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China Launches Its First Fully Owned Overseas Satellite Ground Station Near North Pole



China launched its first fully owned overseas satellite ground station near the North Pole on Thursday.

This could be prove just as politically significant to Beijing as the facility’s technological benefits, space experts said.

The facility, located in Sweden about 200km north of the Arctic Circle, would allow China to collect satellite data anywhere on Earth at speeds that were more than twice as fast as before, said the Chinese Academy of Sciences, the academic governing body that built and runs the station.

Construction of the China Remote Sensing Satellite North Pole Ground Station, as it is formally known, started two years ago at at Kiruna’s Esrange Space Centre, the world’s largest civil ground station for satellites.

Sweden is one the few European Union nations not to have joined the North Atlantic Treaty Organisation – an intergovernmental military alliance – so is not so closely politically and militarily allied with the United States.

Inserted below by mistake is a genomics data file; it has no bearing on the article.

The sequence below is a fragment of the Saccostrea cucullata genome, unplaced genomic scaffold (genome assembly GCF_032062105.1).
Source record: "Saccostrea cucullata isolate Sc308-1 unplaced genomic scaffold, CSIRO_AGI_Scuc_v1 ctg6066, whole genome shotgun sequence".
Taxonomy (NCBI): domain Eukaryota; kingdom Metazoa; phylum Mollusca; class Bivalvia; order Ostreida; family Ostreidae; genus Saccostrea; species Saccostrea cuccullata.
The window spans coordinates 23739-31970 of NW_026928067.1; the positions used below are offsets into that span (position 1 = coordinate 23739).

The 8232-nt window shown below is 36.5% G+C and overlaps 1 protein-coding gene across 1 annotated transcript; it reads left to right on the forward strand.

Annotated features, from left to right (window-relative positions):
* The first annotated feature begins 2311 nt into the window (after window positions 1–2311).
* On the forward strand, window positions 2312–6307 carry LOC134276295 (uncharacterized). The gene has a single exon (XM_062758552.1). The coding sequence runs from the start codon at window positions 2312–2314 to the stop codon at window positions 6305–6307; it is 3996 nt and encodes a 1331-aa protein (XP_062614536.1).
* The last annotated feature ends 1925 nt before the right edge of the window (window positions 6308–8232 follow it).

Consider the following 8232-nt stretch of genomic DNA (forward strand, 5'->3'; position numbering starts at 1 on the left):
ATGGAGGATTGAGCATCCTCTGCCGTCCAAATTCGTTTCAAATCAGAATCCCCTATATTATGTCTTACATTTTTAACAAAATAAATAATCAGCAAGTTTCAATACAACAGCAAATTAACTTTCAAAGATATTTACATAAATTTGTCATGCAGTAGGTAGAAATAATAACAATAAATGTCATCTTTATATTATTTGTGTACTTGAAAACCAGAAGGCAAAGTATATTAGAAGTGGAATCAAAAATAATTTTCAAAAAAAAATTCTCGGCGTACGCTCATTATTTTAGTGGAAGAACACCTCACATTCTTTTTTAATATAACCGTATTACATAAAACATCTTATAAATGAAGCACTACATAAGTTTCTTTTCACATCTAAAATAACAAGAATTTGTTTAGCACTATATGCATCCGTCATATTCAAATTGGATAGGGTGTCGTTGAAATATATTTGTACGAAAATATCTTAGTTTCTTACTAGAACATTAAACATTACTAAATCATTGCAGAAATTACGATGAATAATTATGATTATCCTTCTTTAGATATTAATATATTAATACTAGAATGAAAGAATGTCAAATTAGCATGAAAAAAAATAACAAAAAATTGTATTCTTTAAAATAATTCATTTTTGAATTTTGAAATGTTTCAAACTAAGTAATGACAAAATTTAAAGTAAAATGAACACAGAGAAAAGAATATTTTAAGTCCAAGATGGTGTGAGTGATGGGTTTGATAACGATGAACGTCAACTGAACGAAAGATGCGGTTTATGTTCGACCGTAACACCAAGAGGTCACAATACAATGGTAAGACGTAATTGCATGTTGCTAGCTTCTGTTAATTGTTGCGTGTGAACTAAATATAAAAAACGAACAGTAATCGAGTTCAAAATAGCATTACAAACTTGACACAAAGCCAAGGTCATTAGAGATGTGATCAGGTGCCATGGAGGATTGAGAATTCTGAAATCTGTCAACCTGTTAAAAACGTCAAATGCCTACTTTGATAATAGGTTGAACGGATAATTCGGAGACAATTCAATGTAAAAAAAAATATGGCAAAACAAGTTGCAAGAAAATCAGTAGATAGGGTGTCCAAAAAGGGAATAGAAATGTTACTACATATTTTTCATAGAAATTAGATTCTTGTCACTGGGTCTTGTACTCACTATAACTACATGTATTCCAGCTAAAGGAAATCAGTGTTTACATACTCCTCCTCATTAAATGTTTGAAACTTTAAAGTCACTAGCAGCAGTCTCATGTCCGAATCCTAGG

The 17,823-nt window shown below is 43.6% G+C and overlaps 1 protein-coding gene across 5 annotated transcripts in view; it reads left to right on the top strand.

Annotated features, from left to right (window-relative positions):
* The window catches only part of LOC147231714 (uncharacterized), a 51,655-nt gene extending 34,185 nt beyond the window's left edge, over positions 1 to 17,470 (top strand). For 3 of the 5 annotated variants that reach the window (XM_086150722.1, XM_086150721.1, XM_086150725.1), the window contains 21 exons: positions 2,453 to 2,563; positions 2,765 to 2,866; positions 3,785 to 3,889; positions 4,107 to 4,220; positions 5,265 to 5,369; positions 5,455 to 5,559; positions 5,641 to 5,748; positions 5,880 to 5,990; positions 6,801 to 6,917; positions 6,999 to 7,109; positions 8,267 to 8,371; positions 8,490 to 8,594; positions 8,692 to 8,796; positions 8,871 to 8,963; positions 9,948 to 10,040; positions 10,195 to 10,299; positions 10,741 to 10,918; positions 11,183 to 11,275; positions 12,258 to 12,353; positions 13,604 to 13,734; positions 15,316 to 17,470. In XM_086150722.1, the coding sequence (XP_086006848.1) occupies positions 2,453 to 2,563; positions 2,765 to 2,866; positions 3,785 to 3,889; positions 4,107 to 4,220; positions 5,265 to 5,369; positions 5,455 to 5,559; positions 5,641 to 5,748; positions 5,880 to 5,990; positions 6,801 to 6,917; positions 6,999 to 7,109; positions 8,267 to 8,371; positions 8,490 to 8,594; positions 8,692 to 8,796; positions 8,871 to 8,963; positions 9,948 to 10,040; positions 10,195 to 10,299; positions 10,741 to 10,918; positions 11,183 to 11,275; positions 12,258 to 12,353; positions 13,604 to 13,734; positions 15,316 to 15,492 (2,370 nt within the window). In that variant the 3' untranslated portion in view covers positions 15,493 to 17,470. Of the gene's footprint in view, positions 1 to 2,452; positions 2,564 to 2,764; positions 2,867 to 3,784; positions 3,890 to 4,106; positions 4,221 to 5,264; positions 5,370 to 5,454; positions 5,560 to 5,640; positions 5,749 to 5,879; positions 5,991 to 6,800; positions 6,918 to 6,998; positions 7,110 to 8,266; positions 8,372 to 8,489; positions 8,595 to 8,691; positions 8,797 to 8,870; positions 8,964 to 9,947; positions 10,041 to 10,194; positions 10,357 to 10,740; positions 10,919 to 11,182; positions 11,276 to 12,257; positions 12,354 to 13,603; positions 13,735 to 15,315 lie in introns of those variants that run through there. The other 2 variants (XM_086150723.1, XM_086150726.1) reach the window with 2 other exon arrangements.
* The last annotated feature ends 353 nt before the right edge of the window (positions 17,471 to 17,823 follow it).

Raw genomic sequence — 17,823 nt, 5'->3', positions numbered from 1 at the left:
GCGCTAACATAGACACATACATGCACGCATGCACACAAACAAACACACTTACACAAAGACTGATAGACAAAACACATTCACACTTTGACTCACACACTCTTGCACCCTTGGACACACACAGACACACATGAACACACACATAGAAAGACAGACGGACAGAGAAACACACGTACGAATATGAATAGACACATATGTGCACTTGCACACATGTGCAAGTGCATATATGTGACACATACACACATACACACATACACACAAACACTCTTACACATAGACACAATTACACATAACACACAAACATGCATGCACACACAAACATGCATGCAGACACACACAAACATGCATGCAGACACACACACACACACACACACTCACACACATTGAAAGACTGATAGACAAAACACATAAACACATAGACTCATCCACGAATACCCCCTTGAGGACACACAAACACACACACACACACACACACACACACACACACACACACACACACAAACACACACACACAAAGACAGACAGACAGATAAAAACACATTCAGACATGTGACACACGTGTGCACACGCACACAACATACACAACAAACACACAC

In 2011 China’s acquisition of a ground satellite station in Dongara, Australia – a close US ally – sparked serious concerns in the White House because it was in the same place as sensitive facilities used by the US military and Nasa for its space programmes. The operation of the station is believed to have been halted after protests from the US.

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China has previously built ground satellite facilities in numerous foreign countries, mostly in Africa and South America, which are all joint ventures.

But the fully owned overseas ground station in Sweden would give China much greater freedom and security to operate its space projects, some of which had military purposes, a Beijing space scientist said.

“The Americans have long regarded Western Europe its backyard, and strictly off limits to China,” the mainland researcher, who declined to be named because of the sensitivity of the issue, said. But the Kiruna station now provides China with a formal way in, he said.

Chen Yuming, China’s Ambassador to Sweden, sent a letter of congratulations after the launch ceremony, which marks the start of the station’s test trials.